So we shot this person back an email asking if it was his impression that we had consumed the Wal-Mart Kool Aid…and got the following response:It is my impression that you are pro "Wal-Mart model" of business, and that the rest of the industry and its workers could learn from the model. We all have our opinions, and I enjoy reading yours each morning.
I'll reiterate - don't quit your day job 😉
Well, we have no intention of quitting our day job. We could, of course, be fired…but only when the 10,000 or so people who get the MNB
email each morning stop signing on.
But that’s a different issue.
We believe that Wal-Mart’s policy of making its money on the sell, and not the buy, is indeed the best way for a mass market retailer to do business, and it avoids the inherent corruption of slotting allowances and promotional fees, which are the “heroin” to which many food retailers are addicted.
However, we are extremely concerned that Wal-Mart’s policies toward employees – meaning both salaries and benefits – could be having long-term negative effects on the economy. We worry that mass retailing on this scale is too homogenous in nature, and could reduce the level of diversity and choice available to consumers.
But we don’t think Wal-Mart is the root of all evil. And we think that the retailers competing with Wal-Mart have to stop thinking like victims.
user wrote:Why is it that Wal-Mart can hire enough people to support their current stores and significant growth with "low wages" and no union, while the supermarket industry complains of difficulty in hiring qualified help even though they pay "high wages" and have union shops?
Do you think it is the way the people are treated?
There was a legitimate question raised by an MNB
user about the unions’ attitude toward Wal-Mart:Why not look up what the union chiefs make in salary versus what their members make? Maybe they don't want to give up the good life. It is not the same disparity between the top of the corporate pyramid and the those on the bottom. But the union bigwigs make many times what their members do. Is this rant about self-preservation too?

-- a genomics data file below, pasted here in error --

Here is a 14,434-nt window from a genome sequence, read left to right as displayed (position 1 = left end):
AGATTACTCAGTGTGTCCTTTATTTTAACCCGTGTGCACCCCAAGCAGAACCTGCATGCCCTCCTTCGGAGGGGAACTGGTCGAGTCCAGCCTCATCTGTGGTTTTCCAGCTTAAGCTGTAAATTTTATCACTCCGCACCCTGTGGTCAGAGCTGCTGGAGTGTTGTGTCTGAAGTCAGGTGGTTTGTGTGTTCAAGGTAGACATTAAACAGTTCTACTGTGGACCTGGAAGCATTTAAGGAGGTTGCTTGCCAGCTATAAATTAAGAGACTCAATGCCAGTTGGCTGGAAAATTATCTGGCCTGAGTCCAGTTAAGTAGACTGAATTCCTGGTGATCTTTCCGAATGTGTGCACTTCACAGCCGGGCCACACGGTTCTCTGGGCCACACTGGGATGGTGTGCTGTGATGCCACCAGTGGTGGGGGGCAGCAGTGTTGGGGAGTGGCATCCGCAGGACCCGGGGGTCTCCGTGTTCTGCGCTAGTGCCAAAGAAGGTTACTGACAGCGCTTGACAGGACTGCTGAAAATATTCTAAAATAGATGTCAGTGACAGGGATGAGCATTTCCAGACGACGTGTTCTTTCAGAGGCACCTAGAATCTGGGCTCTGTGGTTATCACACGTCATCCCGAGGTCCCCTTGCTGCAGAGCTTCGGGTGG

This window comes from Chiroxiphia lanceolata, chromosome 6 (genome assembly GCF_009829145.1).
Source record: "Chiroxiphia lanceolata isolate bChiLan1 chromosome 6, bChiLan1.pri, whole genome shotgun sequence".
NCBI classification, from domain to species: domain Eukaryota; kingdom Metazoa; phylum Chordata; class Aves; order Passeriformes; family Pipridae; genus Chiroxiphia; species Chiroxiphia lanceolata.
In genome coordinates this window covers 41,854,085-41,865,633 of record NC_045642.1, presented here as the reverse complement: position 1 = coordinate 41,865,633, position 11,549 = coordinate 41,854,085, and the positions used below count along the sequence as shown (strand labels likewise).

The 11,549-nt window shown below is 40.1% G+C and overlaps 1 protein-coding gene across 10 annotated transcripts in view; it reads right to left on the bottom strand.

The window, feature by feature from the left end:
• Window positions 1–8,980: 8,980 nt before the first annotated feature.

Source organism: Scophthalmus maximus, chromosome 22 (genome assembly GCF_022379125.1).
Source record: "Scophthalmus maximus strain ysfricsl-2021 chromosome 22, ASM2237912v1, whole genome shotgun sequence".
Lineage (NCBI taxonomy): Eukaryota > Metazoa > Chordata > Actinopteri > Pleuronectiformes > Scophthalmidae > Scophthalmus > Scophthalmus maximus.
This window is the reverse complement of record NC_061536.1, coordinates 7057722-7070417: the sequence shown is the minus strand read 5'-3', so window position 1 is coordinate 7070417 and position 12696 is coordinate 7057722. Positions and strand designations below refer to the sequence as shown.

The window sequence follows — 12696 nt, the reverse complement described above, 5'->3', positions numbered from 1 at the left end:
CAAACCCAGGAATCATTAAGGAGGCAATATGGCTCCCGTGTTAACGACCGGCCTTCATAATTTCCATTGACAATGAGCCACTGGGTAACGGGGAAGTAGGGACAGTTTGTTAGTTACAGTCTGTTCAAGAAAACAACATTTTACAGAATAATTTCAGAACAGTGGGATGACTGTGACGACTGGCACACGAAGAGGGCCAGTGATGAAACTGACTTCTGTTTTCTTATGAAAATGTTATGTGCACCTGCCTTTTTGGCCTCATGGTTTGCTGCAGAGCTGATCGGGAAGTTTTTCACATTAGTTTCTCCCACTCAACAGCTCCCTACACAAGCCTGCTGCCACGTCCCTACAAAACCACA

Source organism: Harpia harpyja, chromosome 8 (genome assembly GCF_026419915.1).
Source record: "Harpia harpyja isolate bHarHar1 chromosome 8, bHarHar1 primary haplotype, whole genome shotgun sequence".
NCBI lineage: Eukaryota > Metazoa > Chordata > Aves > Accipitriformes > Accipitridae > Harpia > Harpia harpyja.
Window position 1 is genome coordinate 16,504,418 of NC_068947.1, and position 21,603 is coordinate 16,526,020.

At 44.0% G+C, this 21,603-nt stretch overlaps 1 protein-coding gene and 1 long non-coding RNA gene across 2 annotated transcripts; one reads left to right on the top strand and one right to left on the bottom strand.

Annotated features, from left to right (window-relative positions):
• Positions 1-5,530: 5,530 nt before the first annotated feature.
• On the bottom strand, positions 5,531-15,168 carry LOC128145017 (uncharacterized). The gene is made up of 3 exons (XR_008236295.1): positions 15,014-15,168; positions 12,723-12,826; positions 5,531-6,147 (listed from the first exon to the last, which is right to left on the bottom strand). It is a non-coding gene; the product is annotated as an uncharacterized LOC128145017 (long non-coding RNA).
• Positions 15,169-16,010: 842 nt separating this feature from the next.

On the subject of reimportation of Canadian medicines into the US, one MNB
user wrote:Had a long conversation last night with some Canadian friends of ours who have some friends that started up a very successful chain of pharmacies that have quickly grown into the millions due to sales to the US. On one hand they are very happy and have a cash cow. However the concern about reimportation from the Canadian perspective that we were informed was that Canada is only entitled to ___ quantities of the drugs Pfizer is producing. If the Americans buy up all the drugs from them, their concern is there won't be any for the Canadian population themselves when they need them...a perspective on the topic I hadn't heard.MNB
user Andrew Casey added:It is really just about economics. Drug prices are lower in Canada for exactly one reason - government price controls. One of the corollaries of price controls is always limited supply. Pharmaceutical companies are willing to deal with those controls in the relatively small Canadian market but are unwilling do so in the much larger U.S. market. The impact on the bottom line for these publicly traded firms would simply be too great.
So it isn't even surprising that the Canadian government is considering cracking down. If they don't, they risk losing their ability to control their drug costs or at the very least, finding their own supply of popular drugs unacceptably limited. While they may be sympathetic to our problems with drug costs, they are unlikely to be willing to help us fix it.
What is really happening here is that U.S. consumers are subsidizing Canadian drug costs. Rather than making all this noise and wasting effort on the importation issue, what we should be doing is working with the Canadian government to move them closer to a free market scenario.
There was news last week that Safeway’s president/chairman/CEO, Steve Burd, was reelected to the company’s board of directors with 83 percent of the shareholders’ vote, surviving an attempt by dissident shareholders to force him to relinquish at least some of his power.MNB
user Mark Heckman responded: Kevin, the news of Mr. Burd's vote of confidence appears to be a function of two things: Safeway already taken some action to ameliorate the stated concerns by the dissident shareholders, and secondly, that there was likely no plan to move forward without Burd at the helm and this made some shareholders nervous about changing leadership at this time.
But Safeway is by no means "out of the woods" when it comes to dealing with its chronic problems. Even if the labor issue is settled, there are more new SuperCenters coming to Safeway markets, while its acquisitions over that last 5 years are now showing signs of the indifference to market specific issues.
This "homogenized" approach of morphing the acquired chain into a Safeway clone, quickly negated the key points of distinction those acquired chains had worked so hard to develop. We know the rest of the story.
Unless the negative sales trends and lost market share in these acquired markets is reversed, the next confidence vote may yield a very different result.
Finally, we had a piece last week about the Yankees no longer selling Cracker Jack at Yankee Stadium, which led one MNB
user to write something that we wish we’d written:The move away from Cracker Jacks has caused the Yankees to revise the words to “Take Me Out To The Ballgame.”
"Buy me some peanuts and Crunch & Munch.....just who's on Steroids is anyone’s hunch…”